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5 takeaways from the Oscar nominations

Stephanie Hsu, Ke Huy Quan, Michelle Yeoh and James Hong in <em>Everything Everywhere All at Once</em>, which led the Oscar nominations Tuesday.
A24
Stephanie Hsu, Ke Huy Quan, Michelle Yeoh and James Hong in Everything Everywhere All at Once, which led the Oscar nominations Tuesday.

The Oscar nominations were announced Tuesday morning, and while many of them were largely as expected, there were some great inclusions that cheered fans of films from Aftersun, whose lead Paul Mescal received a best actor nomination, to Top Gun: Maverick, which was the rare traditional summer blockbuster to earn a best picture nomination. There were also some omissions that pained fans of individual artists as well as advocates for greater inclusivity in the Oscars. Let's take a look at some of the headlines.

War movies are still a solid path to awards

The German adaptation of All Quiet on the Western Front, which is available on Netflix, is not breaking a lot of new ground as a war film for people who have seen the bloodiest sequences in Saving Private Ryan and the trench warfare of 1917. It showed at the Toronto International Film Festival in the fall to positive but not necessarily wildly enthusiastic reviews. Nevertheless, it received nine nominations, including best picture, best international feature, and best adapted screenplay. There's a long history of the Oscars loving brutal depictions of young men at war, and it goes on.

Everything Everywhere All at Once is an unconventional frontrunner

If the Oscars have a longstanding love affair with war movies, they have no particular history with anything recalling Everything Everywhere All at Once, the multiverse-spanning, idiosyncratic family story that leads the nominations with 11. Four acting nominations — for lead actress Michelle Yeoh, supporting actresses Stephanie Hsu and Jamie Lee Curtis, and supporting actor Ke Huy Quan — plus best picture, best directing, best original screenplay, best costumes and music and visual effects and editing, all add up to a huge haul for a movie that isn't quite like anything anybody has ever seen before.

Yes, you can still run a small-budget campaign and get a nomination

A few weeks ago, glowing mentions of Andrea Riseborough's performance in the low-budget drama To Leslie, which got glowing reviews for her work and good reviews overall when it came out in October, began to grow. But it wasn't on most awards radar, and then it was, as theories swirled about what connections might be behind the swell of support. And now, Riseborough has her nomination.

The complexity of this successful underdog campaign is that it's easy to see it as taking places in the list that could have gone to a couple of highly regarded performances of Black actresses, especially Viola Davis in The Woman King and Danielle Deadwyler in Till. But Riseborough is occupying no more space than, for instance, Ana de Armas in Blonde or Michelle Williams in The Fabelmans, neither of which was a performance that was universally praised, and both of which were undoubtedly supported by campaigns that are just as aggressive as anything that happened on Twitter. Those campaigns are based on access to funding rather than connections; both can result in exclusion and inclusion based on factors other than merit.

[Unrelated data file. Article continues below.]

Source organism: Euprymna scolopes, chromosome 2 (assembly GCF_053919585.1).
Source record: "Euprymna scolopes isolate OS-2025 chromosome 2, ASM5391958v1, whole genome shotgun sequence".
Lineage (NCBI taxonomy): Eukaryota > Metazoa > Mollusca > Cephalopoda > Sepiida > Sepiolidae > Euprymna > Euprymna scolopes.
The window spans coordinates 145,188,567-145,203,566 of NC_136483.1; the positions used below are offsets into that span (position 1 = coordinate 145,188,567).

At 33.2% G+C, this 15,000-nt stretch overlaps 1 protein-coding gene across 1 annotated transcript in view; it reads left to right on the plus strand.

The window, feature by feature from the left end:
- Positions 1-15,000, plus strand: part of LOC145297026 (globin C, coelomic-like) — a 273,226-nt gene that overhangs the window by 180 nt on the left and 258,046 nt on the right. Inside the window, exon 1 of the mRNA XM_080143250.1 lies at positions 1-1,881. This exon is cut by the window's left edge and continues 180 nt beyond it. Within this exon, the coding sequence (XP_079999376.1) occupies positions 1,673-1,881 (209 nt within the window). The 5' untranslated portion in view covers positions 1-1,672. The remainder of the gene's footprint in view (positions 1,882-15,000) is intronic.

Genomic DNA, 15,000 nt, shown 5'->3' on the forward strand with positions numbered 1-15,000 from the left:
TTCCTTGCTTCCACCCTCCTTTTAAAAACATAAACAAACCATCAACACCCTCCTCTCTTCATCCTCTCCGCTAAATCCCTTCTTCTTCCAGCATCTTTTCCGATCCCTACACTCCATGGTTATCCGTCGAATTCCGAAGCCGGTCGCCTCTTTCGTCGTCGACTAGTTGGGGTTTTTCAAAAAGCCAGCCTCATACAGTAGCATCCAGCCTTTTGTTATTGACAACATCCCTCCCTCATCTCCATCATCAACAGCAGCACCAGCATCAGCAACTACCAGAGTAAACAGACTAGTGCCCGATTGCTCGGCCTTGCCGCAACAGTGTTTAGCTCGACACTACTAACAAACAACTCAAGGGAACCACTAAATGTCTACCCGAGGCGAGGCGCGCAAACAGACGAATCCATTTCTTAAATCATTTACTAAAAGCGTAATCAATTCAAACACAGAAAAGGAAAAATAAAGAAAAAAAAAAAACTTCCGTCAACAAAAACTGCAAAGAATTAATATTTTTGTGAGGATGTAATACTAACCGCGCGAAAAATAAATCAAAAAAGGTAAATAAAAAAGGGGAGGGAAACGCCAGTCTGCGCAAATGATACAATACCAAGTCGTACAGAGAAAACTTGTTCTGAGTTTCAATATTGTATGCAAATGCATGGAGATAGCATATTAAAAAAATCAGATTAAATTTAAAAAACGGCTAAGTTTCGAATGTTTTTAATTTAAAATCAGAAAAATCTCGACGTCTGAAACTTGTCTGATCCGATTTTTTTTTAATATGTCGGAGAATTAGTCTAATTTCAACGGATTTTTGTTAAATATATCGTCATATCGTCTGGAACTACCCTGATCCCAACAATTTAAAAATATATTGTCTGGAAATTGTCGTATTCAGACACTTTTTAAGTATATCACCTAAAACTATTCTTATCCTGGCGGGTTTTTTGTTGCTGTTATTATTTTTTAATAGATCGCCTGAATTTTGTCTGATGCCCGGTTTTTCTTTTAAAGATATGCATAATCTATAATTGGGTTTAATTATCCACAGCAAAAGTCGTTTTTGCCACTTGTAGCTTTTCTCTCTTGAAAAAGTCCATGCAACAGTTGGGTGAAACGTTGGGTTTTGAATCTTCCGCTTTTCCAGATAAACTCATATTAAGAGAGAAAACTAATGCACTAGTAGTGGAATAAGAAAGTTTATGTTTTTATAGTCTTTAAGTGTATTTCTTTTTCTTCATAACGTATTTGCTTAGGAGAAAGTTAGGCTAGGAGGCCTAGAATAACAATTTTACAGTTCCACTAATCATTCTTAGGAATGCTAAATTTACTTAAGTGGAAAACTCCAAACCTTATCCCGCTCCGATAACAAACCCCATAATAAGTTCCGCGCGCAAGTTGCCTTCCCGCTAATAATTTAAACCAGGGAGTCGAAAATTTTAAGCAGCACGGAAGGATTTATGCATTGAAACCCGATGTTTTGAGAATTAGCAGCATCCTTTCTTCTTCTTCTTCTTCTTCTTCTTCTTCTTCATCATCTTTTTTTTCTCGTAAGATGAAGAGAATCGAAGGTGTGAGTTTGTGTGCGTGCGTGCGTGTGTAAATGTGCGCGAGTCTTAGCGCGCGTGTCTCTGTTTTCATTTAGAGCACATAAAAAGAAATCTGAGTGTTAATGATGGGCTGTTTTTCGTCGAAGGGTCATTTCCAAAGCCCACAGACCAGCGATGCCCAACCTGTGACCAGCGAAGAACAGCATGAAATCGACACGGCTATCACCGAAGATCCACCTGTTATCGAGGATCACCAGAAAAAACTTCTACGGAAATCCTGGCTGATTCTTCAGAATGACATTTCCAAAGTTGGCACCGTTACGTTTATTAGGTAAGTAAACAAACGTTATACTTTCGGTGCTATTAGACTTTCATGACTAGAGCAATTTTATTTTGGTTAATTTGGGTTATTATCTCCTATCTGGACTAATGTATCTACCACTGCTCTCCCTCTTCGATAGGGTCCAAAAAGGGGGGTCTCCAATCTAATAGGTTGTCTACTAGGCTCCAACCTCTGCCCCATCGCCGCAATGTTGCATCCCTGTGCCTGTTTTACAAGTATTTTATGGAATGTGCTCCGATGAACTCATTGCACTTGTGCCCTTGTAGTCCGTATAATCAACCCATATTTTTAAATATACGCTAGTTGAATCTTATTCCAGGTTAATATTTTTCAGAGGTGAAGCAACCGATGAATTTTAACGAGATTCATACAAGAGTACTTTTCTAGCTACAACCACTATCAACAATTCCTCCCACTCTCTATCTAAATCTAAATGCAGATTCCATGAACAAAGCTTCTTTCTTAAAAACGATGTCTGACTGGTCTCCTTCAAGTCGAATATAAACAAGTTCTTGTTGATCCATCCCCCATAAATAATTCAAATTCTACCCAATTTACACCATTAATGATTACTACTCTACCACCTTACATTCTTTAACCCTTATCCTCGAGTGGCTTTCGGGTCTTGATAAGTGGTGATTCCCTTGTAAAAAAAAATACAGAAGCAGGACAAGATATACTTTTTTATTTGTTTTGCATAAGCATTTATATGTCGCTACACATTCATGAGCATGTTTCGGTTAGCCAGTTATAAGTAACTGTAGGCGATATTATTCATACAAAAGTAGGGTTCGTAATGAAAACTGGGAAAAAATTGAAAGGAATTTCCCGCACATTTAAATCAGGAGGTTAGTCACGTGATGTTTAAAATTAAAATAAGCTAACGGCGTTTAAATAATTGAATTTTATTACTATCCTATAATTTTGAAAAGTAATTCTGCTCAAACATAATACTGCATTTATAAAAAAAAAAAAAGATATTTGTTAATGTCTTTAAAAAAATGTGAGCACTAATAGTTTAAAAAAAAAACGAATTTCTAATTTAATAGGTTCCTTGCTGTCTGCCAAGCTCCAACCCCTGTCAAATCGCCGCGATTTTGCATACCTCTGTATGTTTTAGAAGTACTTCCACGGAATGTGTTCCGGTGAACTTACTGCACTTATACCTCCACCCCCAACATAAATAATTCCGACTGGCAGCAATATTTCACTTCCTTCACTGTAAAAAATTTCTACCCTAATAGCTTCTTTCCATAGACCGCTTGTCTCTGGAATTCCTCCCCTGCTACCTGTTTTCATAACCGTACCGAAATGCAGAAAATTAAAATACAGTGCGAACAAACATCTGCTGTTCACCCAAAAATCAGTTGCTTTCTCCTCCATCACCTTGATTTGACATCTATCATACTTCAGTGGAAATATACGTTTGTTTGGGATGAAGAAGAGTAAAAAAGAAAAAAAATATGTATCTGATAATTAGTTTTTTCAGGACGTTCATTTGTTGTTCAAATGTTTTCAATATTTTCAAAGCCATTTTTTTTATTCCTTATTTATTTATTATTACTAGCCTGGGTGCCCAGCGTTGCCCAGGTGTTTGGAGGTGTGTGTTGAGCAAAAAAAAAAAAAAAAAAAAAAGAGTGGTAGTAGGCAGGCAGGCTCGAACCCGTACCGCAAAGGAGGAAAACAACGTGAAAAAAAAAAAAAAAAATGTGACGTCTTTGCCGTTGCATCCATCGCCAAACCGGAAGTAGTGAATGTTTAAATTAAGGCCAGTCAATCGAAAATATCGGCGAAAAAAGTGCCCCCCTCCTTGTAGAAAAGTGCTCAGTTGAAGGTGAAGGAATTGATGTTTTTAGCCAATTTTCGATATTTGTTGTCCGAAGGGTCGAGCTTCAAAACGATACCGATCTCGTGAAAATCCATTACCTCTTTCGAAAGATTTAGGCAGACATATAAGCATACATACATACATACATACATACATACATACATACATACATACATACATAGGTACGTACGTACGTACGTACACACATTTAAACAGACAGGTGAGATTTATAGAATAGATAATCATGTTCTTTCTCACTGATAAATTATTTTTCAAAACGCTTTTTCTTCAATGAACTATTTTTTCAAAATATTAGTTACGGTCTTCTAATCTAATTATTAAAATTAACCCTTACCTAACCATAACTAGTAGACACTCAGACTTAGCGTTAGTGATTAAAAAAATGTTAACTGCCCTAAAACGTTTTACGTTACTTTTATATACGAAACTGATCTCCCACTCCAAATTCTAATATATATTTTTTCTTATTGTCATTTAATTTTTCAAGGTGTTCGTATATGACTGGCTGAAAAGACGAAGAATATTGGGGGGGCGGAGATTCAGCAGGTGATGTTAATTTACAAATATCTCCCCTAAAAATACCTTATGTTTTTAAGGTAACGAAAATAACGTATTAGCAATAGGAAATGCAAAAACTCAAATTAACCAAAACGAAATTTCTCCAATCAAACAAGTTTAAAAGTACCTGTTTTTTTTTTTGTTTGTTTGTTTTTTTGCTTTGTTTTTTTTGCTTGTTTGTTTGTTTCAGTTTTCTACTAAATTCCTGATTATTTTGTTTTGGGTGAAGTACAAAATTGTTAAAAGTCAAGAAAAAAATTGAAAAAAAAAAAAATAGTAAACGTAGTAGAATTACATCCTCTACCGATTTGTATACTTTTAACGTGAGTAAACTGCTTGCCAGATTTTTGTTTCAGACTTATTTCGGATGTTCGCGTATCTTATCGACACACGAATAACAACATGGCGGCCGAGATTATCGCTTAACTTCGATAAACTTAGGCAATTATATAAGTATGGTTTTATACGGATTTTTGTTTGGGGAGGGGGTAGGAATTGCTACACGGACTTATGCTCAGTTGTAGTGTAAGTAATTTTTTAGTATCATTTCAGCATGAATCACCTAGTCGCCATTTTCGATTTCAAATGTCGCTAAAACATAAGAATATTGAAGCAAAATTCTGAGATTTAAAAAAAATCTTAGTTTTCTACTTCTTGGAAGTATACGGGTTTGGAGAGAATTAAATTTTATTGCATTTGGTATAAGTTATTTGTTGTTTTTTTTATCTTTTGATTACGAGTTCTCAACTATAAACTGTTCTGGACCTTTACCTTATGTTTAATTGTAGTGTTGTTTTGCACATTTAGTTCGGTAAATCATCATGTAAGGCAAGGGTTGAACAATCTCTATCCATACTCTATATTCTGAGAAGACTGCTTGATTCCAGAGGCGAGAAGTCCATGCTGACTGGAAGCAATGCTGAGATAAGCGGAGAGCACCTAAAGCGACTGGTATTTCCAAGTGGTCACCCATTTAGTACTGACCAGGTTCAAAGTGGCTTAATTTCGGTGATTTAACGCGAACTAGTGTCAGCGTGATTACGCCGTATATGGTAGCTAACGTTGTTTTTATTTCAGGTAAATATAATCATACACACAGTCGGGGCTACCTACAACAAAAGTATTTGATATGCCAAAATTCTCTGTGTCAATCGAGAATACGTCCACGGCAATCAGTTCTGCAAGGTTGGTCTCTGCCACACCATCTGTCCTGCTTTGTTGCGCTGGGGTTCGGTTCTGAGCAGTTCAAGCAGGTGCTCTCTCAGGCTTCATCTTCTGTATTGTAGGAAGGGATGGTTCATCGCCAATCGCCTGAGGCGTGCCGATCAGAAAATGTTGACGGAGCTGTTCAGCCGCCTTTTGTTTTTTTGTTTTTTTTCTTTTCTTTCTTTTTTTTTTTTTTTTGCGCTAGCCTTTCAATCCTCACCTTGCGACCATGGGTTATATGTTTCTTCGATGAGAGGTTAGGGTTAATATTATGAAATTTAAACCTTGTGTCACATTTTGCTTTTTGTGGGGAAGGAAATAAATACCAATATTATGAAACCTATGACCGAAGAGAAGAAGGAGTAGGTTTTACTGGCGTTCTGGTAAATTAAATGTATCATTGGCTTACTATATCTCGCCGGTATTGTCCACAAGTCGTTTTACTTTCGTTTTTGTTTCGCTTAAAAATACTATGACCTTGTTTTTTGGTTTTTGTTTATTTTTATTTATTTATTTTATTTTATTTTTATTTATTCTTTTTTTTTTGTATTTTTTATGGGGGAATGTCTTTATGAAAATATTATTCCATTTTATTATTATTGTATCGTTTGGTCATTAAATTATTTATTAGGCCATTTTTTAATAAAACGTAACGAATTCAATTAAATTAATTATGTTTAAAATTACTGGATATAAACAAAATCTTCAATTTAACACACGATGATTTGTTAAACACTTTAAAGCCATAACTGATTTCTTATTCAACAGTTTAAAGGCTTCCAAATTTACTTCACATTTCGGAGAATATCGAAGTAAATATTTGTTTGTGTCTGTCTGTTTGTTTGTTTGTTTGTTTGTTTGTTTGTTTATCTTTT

But you should expect that seeing one low-budget campaign like this succeed — not the first, but perhaps the first that played out so publicly on social media — will lead to more.

First-time nominees in the acting categories are everywhere

Out of 20 total nominees in the four acting categories, 16 are nominated for the first time. Only Cate Blanchett, Michelle Williams, Judd Hirsch and Angela Bassett are veterans. First-time nominees include new faces like Austin Butler (Elvis) and Stephanie Hsu (Everything Everywhere All at Once), but also familiar veterans like Colin Farrell and Brendan Gleeson (The Banshees of Inisherin) and Bill Nighy (Living). Plus, of course, the comeback stories of Ke Huy Quan (Everything Everywhere All at Once) and Brendan Fraser (The Whale).

No women directors ... again, and an #OscarsSoWhite update

Women have won the last two best director Oscars (Chloe Zhao for Nomadland and then Jane Campion for Power of the Dog). But as has been the case in many, many years of Oscar nominations, no women were nominated this year, despite strong films from established directors including Gina Prince-Bythewood (The Woman King) and Sarah Polley (Women Talking, which was nominated for best picture).

It was also a difficult year for some of the most well-regarded Black artists in Hollywood. On top of the overlooking of Davis and Deadwyler and the films they starred in, Jordan Peele's horror film Nope was shut out of the nominations entirely. While it hasn't had the impact of best picture nominee Get Out, Nope is provocative and inventive, and a complete shutout is disappointing. While Angela Bassett became the first actor nominated for a Marvel movie (for Black Panther: Wakanda Forever) and the hugely versatile Brian Tyree Henry was nominated for Causeway, the #OscarsSoWhite discussions of recent years are far from over.

Copyright 2023 NPR. To see more, visit https://www.npr.org.

Linda Holmes is a pop culture correspondent for NPR and the host of Pop Culture Happy Hour. She began her professional life as an attorney. In time, however, her affection for writing, popular culture, and the online universe eclipsed her legal ambitions. She shoved her law degree in the back of the closet, gave its living room space to DVD sets of The Wire, and never looked back.